Mental Health Bill [Lords]: Admission for Assessment (19 Apr 1983)

Sir Ian Percival: I beg to move amendment No. 1, in page 3, line 12, after 'under', insert 'the following provisions of'. This amendment will bring the wording of clause 2(4) exactly into line with that of section 25(4) of the Mental Health Act 1959, from which it is derived.

Mental Health Bill [Lords]: Consequential Amendments (19 Apr 1983)

Sir Ian Percival: I beg to move amendment No. 2, in page 119, line 22, at end insert— '15. In section 128(1)(b) of the Mental Health Act 1959 for the words "this Act" in both places where they occur there shall be substituted the words "the Mental Health Act I983".'. I will speak at the same time, with permission, to amendment No. 3. These make consequential amend-ments to section 128.

Pilotage Bill [Lords]: Transitional and Saving Provisions (19 Apr 1983)

Sir Ian Percival: I beg to move amendment No. 3, in page 47, line 10, leave out paragraph 5. I should take a little longer on this amendment and inform the House that it removes a transitional provision which is no longer required.

Pilotage Bill [Lords] (11 Apr 1983)

Sir Ian Percival: I beg to move, That the Bill be now read a Second time. This Bill is also purely a consolidation measure. The law on pilotage was last consolidated in 1913 and has remained substantially unamended until 1979. The Merchant Shipping Act 1979 amended it extensively and introduced new provisions. This is a suitable time for consolidation. Some provisions in the 1979 Act are not yet in force....

Mental Health Bill [Lords] (11 Apr 1983)

Sir Ian Percival: I beg to move, That the Bill be now read a Second time. This measure is purely a consolidation measure, bringing together the law relating to mentally disordered persons. The principal Act is the Mental Health Act 1959. The Act has been amended on numerous occasions over the years. The Mental Health (Amendment) Act 1982 made further extensive amendments and introduced new provisions for the...

Matrimonial Homes Bill [Lords] (11 Apr 1983)

Sir Ian Percival: I beg to move, That the Bill be now read a Second time. The Bill is purely a consolidation measure. It brings together the Matrimonial Homes Act 1967, as amended, and relevant provisions in subsequent legislation, including portions of the Matrimonial Homes and Property Act 1981. As always, we are greatly indebted to the Joint Committee for checking that the Bill will not alter the law. We...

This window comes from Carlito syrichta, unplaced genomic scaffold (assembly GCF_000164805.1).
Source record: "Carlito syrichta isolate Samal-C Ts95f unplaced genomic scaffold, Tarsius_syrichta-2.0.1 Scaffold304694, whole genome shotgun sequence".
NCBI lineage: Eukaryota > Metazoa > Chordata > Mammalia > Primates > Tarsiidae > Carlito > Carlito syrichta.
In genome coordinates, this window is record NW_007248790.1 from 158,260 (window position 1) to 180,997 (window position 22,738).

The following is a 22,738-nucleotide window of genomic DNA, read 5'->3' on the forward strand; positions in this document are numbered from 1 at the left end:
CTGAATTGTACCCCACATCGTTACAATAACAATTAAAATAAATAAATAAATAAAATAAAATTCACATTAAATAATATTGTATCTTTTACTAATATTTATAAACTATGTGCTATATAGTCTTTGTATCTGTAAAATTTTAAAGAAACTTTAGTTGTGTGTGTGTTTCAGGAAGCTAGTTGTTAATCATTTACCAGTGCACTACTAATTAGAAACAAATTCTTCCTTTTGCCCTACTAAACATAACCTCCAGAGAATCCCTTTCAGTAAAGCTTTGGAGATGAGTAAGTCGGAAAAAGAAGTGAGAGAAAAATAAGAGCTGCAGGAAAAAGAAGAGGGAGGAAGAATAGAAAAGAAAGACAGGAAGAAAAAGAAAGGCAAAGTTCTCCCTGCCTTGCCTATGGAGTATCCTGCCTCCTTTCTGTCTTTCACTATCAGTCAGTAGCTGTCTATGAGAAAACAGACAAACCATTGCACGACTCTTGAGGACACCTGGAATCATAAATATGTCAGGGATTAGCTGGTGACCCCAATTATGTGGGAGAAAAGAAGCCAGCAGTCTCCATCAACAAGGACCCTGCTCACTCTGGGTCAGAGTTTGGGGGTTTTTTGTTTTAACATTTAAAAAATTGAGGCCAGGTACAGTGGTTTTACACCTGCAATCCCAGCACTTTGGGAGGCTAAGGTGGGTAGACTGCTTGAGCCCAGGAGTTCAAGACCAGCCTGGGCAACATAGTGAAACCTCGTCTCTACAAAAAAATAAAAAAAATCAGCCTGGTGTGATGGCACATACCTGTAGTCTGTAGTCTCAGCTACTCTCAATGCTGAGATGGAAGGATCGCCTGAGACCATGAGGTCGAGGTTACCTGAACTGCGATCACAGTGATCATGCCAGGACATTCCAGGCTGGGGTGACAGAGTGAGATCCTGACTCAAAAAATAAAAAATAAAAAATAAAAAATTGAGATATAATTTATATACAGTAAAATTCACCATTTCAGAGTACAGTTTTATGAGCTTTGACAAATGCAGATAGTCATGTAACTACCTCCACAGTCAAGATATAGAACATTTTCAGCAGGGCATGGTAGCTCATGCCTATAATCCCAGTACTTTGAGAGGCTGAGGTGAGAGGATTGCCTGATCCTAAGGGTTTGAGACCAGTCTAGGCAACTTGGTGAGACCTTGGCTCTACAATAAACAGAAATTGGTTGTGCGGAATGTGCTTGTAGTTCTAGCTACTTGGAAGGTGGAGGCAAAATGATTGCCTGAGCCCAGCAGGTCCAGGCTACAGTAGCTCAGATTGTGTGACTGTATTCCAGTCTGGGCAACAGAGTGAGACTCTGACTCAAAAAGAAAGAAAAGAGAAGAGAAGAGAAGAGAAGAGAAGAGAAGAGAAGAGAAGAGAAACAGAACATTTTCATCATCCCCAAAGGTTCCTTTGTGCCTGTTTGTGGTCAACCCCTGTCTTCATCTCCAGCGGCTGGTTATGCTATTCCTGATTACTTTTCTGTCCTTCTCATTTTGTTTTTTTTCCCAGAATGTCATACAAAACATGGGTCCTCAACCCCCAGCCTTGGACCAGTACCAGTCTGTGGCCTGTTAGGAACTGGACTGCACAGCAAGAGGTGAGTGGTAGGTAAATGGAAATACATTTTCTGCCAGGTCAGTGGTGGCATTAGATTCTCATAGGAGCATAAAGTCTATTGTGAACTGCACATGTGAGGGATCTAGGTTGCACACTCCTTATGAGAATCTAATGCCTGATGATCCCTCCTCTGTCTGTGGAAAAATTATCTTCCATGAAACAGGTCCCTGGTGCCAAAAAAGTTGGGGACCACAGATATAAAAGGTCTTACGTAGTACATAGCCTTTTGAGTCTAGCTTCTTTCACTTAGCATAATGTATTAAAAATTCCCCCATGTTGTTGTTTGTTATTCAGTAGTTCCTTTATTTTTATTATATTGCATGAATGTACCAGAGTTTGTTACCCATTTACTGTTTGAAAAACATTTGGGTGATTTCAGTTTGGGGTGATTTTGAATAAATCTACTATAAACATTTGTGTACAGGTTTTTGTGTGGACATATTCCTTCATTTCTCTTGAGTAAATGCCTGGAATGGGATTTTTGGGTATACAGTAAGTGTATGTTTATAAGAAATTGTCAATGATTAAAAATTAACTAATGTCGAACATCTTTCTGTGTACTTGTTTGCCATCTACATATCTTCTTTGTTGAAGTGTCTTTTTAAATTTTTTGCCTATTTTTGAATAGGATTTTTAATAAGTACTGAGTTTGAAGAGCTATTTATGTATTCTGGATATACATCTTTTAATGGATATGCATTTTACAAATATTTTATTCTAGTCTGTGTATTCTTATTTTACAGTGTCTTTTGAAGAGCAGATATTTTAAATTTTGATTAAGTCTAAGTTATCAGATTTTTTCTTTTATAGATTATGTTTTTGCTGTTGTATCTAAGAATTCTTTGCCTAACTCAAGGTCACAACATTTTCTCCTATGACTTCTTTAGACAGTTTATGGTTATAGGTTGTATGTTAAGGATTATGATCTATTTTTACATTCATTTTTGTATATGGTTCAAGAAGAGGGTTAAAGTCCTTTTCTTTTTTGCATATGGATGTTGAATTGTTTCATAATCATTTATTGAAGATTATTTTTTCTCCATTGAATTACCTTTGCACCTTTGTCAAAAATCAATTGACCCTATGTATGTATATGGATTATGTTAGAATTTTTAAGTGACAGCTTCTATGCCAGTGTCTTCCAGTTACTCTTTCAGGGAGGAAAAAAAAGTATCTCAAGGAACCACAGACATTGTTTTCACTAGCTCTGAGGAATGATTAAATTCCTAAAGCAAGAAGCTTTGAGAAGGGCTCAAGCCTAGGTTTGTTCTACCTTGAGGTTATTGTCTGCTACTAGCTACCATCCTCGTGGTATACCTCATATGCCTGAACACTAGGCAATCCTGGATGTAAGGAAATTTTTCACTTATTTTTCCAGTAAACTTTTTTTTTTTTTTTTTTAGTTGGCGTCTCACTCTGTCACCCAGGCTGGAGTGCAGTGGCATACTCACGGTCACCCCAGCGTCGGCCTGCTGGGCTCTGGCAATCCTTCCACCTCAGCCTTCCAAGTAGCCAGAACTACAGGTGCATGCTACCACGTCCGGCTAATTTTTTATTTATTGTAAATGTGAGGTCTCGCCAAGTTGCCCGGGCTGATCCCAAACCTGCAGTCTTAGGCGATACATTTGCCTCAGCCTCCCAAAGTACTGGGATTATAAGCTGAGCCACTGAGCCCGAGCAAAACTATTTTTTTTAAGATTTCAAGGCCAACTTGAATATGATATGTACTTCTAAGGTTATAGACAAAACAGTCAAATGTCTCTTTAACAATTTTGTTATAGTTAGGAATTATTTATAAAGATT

Oral Answers to Questions — Attorney-General: Shoplifting (Sentencing Policy) (14 Feb 1983)

Sir Ian Percival: As was indicated in the replies to my hon. Friend the Member for Christchurch and Lymington (Mr. Adley) on 9 June 1980 and 9 March 1981, meetings are not arranged with the Magistrates Association to discuss sentencing policy limited to a single type of offence.

Oral Answers to Questions — Attorney-General: Shoplifting (Sentencing Policy) (14 Feb 1983)

Sir Ian Percival: I am sure that most prosecuting authorities are well aware of those considerations. There is no question of any special threat being held over the heads of the mentally ill or anyone else. The threat is the same. The greatest safeguard in this respect is the availability of legal aid and advice so that those appointed to assist people may take account of these points in their defence and see...

Oral Answers to Questions — Attorney-General: Shoplifting (Sentencing Policy) (14 Feb 1983)

Sir Ian Percival: I entirely agree with the hon. and learned Gentleman on the last point. Anyone appearing at a police station or court for the first time, but perhaps especially an elderly person, may become thoroughly confused. We all want every assistance and indulgence to be given in such cases. Cautioning is indeed referred to in the document mentioned by the hon. and learned Gentleman. It is also...

Oral Answers to Questions — Attorney-General: Jurors (14 Feb 1983)

Sir Ian Percival: The Lord Chancellor is satisfied that the criteria are generally fair in so far as it is possible without giving rise to an excessive charge on public funds.